“Home Visits Lifted Up as Best Practice by U.S. Department of Education”

I’ve written a lot about the Parent-Teacher Home Visit Project, including our school’s — and my — active involvement in it (see The Best Resources For Learning About Teacher Home Visits).

I’ve also posted about the U.S Department of Education’s “Parent and Community Engagement Framework,” which they released in April and which talks about home visits (see Department of Education Releases New Parent and Community Engagement Framework).

The Parent-Teacher Home Visit Project has just issued a press release talking about the framework and, though it’s a bit late, it does say some useful things about parent engagement and home visits.

So, I’ve decided to reprint it here:

Local Grassroots Effort Highlighted in National Education Policy
Home Visits Lifted Up as Best Practice by U.S. Department of Education

WASHINGTON, D.C. – An elementary school in crisis that was trained by the Parent Teacher Home Visit Project (PTHVP) has been recognized as a best practice in the U.S. Department of Education’s report “Partners in Education: Dual Capacity Framework for Family Engagement.” The document, meant to guide policy and funding priorities, explains the characteristics of “high-impact” family and community engagement that makes the most difference to student performance.

The findings were researched and written by Dr. Karen Mapp, a Harvard University expert on family engagement, and her Harvard colleague Paul Kuttner, a researcher and author focused on community-based school reform.

The much-anticipated report has emerged at a time when the practice of home visits is expanding: PTHVP, originally a grass roots organization in Sacramento, has now set up a national office which supports local affiliates in 15 states.

The report is also timely for experts in family engagement who are themselves engaged in debate. Books such as “Broken Compass: Parental Involvement with Children’s Education” by Keith Robinson and Angel L. Harris have inspired the media to issue provocative headlines, such as “Parental Involvement Is Overrated” in a New York Times (April 13, 2014). In engagement efforts, the definition of parental involvement varies widely. In some programs, it has a social service bent, where adults are enticed to learn parenting skills with a free dinner, or giveaways of diapers or toys. Another family engagement approach is academic. If parents can be taught classroom subjects like long division, say theorists, they can help their children be more successful.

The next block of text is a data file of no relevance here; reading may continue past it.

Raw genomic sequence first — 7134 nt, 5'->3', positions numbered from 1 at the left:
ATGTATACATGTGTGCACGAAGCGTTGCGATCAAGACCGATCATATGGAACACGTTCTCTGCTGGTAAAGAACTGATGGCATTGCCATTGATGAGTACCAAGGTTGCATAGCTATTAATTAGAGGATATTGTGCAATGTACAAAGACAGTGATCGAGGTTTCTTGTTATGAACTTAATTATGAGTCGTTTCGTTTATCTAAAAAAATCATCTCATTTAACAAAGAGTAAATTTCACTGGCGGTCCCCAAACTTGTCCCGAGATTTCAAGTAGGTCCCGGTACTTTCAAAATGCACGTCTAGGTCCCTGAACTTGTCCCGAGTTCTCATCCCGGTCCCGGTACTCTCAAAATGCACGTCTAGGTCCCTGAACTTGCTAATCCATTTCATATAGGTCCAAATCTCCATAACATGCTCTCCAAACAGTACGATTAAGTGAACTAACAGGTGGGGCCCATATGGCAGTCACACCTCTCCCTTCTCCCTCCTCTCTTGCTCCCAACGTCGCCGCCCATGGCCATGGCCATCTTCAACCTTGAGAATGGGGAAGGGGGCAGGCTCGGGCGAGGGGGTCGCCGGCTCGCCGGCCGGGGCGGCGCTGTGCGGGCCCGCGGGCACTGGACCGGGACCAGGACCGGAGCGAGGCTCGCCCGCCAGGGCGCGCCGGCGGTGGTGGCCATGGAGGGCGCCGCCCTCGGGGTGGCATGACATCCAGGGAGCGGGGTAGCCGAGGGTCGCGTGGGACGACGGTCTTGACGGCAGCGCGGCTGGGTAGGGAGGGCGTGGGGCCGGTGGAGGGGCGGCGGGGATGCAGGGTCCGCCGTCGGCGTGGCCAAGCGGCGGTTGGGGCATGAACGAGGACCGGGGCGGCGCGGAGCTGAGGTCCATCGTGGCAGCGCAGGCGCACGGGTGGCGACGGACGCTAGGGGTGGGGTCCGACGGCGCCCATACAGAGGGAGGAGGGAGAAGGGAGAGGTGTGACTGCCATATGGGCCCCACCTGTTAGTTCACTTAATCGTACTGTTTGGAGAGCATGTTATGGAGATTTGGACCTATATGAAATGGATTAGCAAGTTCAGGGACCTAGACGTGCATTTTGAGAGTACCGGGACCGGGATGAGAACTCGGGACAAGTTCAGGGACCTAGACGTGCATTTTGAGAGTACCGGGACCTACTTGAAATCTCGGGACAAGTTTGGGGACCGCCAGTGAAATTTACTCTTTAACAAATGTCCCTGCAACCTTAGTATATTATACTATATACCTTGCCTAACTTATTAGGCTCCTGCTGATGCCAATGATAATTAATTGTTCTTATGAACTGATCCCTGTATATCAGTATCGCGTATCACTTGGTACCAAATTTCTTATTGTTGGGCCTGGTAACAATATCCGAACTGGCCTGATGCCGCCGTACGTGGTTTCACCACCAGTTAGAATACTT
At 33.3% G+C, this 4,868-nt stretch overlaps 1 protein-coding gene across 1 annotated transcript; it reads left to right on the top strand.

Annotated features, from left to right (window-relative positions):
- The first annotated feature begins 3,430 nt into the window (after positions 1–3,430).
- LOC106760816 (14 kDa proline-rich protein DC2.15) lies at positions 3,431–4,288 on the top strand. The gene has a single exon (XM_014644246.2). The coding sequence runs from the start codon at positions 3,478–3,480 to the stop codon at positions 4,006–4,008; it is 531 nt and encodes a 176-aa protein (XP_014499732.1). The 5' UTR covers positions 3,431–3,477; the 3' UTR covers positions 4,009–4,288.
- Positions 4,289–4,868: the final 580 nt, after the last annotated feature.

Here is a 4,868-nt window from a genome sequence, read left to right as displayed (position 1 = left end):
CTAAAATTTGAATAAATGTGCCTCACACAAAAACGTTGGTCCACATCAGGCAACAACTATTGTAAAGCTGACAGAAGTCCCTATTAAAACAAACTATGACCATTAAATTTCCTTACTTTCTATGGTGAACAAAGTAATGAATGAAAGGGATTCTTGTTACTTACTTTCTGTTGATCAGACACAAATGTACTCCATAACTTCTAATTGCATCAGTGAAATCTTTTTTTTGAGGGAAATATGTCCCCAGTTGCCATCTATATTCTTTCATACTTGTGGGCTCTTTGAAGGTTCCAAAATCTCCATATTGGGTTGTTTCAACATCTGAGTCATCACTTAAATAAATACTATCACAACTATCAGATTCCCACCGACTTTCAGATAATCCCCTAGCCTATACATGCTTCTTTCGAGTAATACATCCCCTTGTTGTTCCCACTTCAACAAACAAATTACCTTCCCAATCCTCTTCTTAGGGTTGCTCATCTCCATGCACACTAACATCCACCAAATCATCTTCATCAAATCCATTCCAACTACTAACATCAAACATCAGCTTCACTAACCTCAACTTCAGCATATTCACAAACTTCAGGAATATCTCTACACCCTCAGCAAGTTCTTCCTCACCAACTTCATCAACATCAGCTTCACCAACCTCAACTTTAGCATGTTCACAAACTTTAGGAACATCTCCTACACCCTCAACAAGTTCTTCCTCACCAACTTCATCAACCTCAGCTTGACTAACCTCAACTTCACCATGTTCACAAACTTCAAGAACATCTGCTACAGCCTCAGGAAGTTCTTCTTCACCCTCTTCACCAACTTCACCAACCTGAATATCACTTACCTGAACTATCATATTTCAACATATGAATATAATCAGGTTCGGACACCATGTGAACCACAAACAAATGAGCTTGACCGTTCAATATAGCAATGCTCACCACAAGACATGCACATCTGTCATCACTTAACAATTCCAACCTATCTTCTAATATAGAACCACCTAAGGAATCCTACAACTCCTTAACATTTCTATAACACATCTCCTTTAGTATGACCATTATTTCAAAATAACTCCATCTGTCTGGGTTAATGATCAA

So what, according to the report, makes a program “high-impact?”

First of all, activities must be relational. Trust and respect must be established between a school and its community before any progress can be made. Barriers to this relationship may include the fact that the school staff is different ethnically and/or culturally from their students’ community, and all parties may have had negative experiences or associations from the past. PTHVP trains participants to identify and reflect upon their previous assumptions. Once they connect with a shared vision, their hopes and dreams for their children, teachers and families have a common language and action plan for the child’s success.

Secondly, programs must have “dual capacity building” outcomes. This means that the program raises the competence, and confidence, in everyone involved (teachers, families, students) instead of knowledge being transmitted in only one direction. For example, at PTHVP, evaluations show that home visits result in improved academic performance and positive behavior in children. But the benefits don’t just go one way: teachers and family members experience transformation as well. Parents and guardians report more trust and collaboration with the teacher, which often leads to increased involvement in the school. And they feel better equipped to help their child achieve their goals. For teachers, they report a deeper knowledge of their student’s lives, which helps them differentiate curriculum and make the classroom more relevant. Teachers also report that doing home visits teaches them to leave negative assumptions behind, and see families as essential partners in their mission to teach. Despite the extra effort, teachers credit home visits with more rewards and less burnout.